hypothetical math/population question

Discussion in 'Physics & Math' started by matthew809, Oct 14, 2011.

  1. matthew809 Registered Senior Member

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    Excluding all variations, and assuming birth/death rates are exactly the same throughout history as they are today, how long ago did Adam and Eve exist?
     
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  3. hardalee Registered Senior Member

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    Insufficent data.
     
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  5. drumbeat Registered Senior Member

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    6,970,000,000 in the world.
    World population growth rate went down in 2009 to a 1.1% rise.

    So multiply 6.97 billion by 98.9 until to get down to 2.
    Or multiply 2 by 1.011 until you get nearly 7billion.

    2 people multiplied by 1.011 250 times gives approx 27.




    Not sure of how useful the answer is though, as population rates exploded in the last hundred years and are still high, although not as high as the 60s.
     
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  7. matthew809 Registered Senior Member

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    I'm not sure what you mean. 27 BC?
     
  8. origin In a democracy you deserve the leaders you elect. Valued Senior Member

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    10,835
    Current population 7 billion people
    World population growth rate 1.2%

    Using your criteria and these numbers, I calculated that Adam and Eve started having kids about 1823 years ago or about 200 years after the days of Jesus. You might notice a slight inconsistency with this result. This strange result is because population growth is not linear as you suppose.

    edited to add: This is of course not a linear function it is exponential. The flaw in the results are because we are assuming a constant growth rate.
     
    Last edited: Oct 18, 2011
  9. AlphaNumeric Fully ionized Registered Senior Member

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    6,699
    Never, because the bible isn't a literal account of history but a mistake of half truths, allegory and plain flat out bullshit.

    On a slightly less literal reading of your question the question is one of exponentials. Do you know how to model the population dynamics given birth and death rates and a specific value of the population at a given time? I ask, rather than giving the answer, because I get the feeling from your posts you're asking homework questions and it's better if you're guided through it rather than just given the answer.
     
  10. herbbread Registered Member

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    I get ~180BC assuming a continuous growth rate of 1.2% and 6.9billion people right now.
     
  11. origin In a democracy you deserve the leaders you elect. Valued Senior Member

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    Hmmm. So we are at Jesus +/- 200yrs.

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    I could easily have made an error it was a very quick calc...:shrug:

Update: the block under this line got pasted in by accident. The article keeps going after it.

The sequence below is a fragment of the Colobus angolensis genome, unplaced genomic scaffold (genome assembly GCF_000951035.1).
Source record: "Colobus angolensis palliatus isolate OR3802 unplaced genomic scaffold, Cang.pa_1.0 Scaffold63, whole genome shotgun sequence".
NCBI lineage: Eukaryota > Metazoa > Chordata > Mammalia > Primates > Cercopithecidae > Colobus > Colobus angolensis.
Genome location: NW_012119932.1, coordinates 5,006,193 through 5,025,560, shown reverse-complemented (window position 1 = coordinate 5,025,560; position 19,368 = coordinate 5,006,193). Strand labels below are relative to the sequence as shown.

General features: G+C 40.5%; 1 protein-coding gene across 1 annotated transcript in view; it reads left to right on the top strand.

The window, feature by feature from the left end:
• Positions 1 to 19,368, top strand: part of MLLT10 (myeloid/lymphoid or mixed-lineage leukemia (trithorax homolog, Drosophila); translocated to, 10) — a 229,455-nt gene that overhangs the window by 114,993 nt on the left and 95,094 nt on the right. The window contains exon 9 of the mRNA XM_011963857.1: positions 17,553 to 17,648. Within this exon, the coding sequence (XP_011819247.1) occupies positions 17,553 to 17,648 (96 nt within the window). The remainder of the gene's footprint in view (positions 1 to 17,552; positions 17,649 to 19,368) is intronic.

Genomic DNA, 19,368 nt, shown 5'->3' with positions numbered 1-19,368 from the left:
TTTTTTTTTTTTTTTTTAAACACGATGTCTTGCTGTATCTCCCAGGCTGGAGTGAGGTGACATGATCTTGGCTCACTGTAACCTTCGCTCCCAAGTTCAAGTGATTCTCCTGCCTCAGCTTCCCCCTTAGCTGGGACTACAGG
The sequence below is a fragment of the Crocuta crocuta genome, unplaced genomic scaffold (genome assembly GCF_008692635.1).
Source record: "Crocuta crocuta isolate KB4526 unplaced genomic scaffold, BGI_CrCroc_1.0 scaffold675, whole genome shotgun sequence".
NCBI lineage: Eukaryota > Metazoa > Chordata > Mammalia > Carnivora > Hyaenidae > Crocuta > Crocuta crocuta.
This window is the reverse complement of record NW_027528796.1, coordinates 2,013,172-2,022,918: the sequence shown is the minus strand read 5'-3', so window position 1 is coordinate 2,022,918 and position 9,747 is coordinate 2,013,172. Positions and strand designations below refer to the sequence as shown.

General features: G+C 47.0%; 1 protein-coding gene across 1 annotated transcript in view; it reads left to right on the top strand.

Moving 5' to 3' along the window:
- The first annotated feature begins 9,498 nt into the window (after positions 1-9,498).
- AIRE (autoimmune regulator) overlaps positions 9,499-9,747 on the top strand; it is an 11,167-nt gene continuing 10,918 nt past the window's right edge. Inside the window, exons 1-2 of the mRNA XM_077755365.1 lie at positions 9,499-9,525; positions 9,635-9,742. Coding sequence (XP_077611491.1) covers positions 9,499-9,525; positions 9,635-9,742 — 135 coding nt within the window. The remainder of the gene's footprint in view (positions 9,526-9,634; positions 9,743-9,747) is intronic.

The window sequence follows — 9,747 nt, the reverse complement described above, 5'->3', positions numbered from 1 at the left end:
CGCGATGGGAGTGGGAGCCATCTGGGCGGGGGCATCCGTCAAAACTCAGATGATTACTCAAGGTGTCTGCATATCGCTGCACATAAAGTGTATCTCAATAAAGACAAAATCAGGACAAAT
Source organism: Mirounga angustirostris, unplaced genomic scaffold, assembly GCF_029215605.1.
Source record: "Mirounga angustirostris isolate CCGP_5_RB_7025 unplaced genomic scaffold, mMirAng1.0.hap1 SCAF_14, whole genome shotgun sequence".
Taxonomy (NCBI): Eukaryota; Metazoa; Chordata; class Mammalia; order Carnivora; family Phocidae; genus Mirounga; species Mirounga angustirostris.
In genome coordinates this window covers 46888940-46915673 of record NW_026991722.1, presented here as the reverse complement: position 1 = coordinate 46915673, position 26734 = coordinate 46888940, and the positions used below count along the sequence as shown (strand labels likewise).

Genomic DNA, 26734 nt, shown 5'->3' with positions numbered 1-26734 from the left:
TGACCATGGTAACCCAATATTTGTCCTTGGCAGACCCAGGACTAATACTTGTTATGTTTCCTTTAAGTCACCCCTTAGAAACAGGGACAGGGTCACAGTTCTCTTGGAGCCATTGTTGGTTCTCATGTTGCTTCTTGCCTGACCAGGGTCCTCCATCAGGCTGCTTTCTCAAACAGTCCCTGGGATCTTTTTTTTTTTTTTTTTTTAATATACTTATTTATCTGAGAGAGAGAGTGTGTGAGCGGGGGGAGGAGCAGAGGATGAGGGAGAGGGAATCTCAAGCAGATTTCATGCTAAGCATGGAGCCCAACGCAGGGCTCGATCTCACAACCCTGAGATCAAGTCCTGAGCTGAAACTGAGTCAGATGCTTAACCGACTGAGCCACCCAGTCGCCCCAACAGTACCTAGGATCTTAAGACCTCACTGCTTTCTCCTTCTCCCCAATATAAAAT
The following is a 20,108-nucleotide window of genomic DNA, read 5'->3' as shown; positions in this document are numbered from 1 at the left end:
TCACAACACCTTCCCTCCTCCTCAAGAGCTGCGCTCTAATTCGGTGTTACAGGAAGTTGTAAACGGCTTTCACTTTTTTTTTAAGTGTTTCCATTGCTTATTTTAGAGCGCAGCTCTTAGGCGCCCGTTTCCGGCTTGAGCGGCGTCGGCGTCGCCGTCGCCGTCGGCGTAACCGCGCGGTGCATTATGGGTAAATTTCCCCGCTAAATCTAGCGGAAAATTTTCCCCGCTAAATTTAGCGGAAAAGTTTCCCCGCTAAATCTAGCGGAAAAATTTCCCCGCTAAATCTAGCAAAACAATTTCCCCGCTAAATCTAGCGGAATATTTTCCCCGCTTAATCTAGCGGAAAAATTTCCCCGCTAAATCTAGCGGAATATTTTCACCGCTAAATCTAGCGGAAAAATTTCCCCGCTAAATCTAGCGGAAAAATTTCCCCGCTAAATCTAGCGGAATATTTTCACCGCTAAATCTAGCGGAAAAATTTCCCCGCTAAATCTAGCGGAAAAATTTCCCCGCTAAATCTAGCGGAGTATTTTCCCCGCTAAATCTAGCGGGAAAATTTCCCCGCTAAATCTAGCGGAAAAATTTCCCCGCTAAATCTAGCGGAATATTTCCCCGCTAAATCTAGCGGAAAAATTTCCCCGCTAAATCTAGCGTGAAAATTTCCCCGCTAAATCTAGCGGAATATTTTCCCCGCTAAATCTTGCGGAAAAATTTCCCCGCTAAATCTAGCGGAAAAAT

12. drumbeat Registered Senior Member

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    375
    No, you misunderstand me.
    I only went as far as 250 years and it gave 27 people. You need to go a lot further to get 6.9 billion.
    Herbbread and Origin seem to have gone the full distance in the calculation.

    Can I ask how either of you got those answers please?
     
  13. ScaryMonster I’m the whispered word. Valued Senior Member

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    And where did Cain's wife come from? How do you fit her into the calculation.
     
  14. origin In a democracy you deserve the leaders you elect. Valued Senior Member

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    I would prefer to wait a while before I said how I got that number because I think AlphaNumeric is probably right about the homework aspect and I don't think it would be right to 'show my work' for matthew809 benefit.
     
  15. herbbread Registered Member

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    21
    Ooops, I mean 180 AC! Much closer now.
     
  16. origin In a democracy you deserve the leaders you elect. Valued Senior Member

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    10,835
    I'll assume the homework was turned in by now...
    Just use the classic population formula:

    \(P_f = P_i e^r^t\)

    Rearrange

    \(\frac{ln(P_f/P_i)}{r} = t\)

    Where \(P_f \) is the final population 6 billion
    \(Pi\) is the intial population (Adam and Steve)
    r is the rate .012
    t is time in years

    The goofy answer is because the assumption of a constant growth rate is flawed. My earlier post said the growth was linear which was retarded, it is of course expontential.
     
  17. prometheus viva voce! Registered Senior Member

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    2,045
    A bit of background: It is assumed that the rate of change of the population \(\frac{dP}{dt}\) is proportional to the population \(P(t)\). Hence \(\frac{dP}{dt} = k P\) the solution to which is \( P = A e^{kt}\). A here is the initial population and k is a proportianality constant.
     

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